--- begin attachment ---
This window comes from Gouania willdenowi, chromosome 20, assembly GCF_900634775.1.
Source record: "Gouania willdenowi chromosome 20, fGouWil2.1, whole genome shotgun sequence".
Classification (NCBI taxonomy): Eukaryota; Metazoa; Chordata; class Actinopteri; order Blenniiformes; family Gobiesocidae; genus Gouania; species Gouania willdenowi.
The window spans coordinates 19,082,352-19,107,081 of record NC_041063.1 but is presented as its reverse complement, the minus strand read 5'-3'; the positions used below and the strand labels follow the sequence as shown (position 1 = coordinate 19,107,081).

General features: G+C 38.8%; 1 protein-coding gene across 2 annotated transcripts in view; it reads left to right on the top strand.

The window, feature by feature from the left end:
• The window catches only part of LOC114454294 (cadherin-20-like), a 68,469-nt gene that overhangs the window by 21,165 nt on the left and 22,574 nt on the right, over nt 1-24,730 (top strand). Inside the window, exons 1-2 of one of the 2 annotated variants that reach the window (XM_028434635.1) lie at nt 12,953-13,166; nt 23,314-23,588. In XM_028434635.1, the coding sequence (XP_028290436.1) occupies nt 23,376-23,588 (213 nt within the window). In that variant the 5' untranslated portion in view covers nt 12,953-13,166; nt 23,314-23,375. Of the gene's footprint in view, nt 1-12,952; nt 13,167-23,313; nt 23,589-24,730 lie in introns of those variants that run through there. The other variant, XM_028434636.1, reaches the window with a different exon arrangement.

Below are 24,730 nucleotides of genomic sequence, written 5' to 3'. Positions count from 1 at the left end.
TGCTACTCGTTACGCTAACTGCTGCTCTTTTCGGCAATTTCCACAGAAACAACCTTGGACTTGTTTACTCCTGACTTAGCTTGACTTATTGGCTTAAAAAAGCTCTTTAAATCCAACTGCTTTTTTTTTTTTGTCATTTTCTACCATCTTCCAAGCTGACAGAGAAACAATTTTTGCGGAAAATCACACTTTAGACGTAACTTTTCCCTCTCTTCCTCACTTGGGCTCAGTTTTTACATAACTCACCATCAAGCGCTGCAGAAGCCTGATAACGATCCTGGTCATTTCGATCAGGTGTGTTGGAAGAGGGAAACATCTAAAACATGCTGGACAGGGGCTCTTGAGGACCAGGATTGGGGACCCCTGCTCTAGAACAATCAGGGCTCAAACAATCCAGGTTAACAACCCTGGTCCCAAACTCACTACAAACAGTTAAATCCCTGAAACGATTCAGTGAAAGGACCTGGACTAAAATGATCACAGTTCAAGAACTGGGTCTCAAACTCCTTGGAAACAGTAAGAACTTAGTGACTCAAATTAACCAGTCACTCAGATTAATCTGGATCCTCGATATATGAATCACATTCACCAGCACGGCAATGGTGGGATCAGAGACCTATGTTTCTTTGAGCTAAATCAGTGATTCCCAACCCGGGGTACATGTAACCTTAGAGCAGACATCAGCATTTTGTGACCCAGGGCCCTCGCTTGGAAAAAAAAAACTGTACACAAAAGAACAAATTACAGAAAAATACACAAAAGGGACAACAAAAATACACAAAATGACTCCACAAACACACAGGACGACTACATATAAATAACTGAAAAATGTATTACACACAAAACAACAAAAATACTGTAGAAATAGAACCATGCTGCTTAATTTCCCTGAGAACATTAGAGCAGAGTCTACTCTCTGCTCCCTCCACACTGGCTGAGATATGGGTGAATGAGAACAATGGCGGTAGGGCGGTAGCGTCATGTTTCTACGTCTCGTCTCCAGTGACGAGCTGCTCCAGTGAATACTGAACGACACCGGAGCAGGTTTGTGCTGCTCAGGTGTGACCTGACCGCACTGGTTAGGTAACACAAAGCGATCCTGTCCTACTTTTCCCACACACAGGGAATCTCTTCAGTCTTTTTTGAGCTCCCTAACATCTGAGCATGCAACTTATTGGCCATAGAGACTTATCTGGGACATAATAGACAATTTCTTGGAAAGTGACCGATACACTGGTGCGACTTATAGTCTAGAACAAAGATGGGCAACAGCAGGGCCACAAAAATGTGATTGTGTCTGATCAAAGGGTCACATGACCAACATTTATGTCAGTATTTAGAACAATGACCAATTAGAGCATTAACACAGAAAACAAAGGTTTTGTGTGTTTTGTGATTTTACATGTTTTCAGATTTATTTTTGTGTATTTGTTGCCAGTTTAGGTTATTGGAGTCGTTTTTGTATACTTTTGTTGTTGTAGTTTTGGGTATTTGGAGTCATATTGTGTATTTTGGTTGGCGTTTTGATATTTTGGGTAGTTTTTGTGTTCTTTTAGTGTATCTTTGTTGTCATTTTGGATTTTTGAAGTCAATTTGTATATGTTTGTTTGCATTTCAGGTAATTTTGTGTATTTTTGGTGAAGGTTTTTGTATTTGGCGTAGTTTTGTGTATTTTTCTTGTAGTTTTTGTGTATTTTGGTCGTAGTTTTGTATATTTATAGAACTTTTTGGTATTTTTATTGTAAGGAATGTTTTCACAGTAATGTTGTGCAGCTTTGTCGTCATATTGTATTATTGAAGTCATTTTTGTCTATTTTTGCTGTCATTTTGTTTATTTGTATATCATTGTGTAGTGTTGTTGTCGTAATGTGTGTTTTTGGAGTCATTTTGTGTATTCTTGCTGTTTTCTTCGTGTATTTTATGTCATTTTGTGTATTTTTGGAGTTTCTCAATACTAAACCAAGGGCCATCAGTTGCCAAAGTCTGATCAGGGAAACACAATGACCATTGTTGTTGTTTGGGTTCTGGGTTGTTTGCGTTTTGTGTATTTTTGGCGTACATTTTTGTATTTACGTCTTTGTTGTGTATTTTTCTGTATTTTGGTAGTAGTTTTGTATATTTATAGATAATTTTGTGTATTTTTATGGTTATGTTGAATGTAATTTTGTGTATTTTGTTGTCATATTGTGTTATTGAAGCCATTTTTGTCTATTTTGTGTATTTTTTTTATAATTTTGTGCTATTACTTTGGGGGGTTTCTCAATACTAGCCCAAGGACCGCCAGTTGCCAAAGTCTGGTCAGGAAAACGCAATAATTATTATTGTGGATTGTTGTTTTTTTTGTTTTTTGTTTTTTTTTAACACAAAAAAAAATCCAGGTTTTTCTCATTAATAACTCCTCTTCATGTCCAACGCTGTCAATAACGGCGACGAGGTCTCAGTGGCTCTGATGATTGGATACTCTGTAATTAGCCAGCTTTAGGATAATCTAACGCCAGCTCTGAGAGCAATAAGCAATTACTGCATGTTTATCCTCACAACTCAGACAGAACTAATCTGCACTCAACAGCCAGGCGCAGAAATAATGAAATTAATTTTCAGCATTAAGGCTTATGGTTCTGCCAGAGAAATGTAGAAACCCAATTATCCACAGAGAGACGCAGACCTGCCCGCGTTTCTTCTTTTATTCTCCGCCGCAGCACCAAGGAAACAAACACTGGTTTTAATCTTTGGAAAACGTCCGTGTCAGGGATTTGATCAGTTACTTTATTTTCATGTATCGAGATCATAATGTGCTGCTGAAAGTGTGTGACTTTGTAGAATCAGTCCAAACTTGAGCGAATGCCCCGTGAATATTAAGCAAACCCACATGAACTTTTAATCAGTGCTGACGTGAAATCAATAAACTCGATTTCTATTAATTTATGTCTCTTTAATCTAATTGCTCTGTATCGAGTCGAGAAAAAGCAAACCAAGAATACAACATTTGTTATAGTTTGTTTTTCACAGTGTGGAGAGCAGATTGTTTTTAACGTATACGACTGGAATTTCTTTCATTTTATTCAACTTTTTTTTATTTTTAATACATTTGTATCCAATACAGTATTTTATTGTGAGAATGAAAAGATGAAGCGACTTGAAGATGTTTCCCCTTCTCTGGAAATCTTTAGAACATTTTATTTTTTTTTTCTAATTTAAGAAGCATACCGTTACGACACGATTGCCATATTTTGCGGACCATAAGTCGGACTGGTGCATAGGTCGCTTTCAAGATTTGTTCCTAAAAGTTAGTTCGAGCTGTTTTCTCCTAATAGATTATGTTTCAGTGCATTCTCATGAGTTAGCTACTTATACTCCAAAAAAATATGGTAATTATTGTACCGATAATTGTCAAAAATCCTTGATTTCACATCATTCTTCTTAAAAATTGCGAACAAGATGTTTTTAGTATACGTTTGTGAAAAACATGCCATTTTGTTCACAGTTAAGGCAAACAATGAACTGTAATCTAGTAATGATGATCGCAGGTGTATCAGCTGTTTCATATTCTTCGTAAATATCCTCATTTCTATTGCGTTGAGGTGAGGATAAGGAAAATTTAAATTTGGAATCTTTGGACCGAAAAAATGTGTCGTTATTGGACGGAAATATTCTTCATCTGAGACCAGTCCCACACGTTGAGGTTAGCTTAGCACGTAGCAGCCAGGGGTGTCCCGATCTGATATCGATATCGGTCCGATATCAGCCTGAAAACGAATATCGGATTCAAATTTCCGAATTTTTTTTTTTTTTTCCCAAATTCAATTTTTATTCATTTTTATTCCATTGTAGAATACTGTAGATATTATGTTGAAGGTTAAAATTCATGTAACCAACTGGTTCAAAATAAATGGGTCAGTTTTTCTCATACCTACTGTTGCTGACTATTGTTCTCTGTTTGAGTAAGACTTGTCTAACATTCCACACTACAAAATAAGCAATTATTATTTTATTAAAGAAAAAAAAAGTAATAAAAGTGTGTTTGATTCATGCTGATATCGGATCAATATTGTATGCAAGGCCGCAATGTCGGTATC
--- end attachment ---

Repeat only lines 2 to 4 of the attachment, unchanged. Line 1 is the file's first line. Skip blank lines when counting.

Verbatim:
Source record: "Gouania willdenowi chromosome 20, fGouWil2.1, whole genome shotgun sequence".
Classification (NCBI taxonomy): Eukaryota; Metazoa; Chordata; class Actinopteri; order Blenniiformes; family Gobiesocidae; genus Gouania; species Gouania willdenowi.
The window spans coordinates 19,082,352-19,107,081 of record NC_041063.1 but is presented as its reverse complement, the minus strand read 5'-3'; the positions used below and the strand labels follow the sequence as shown (position 1 = coordinate 19,107,081).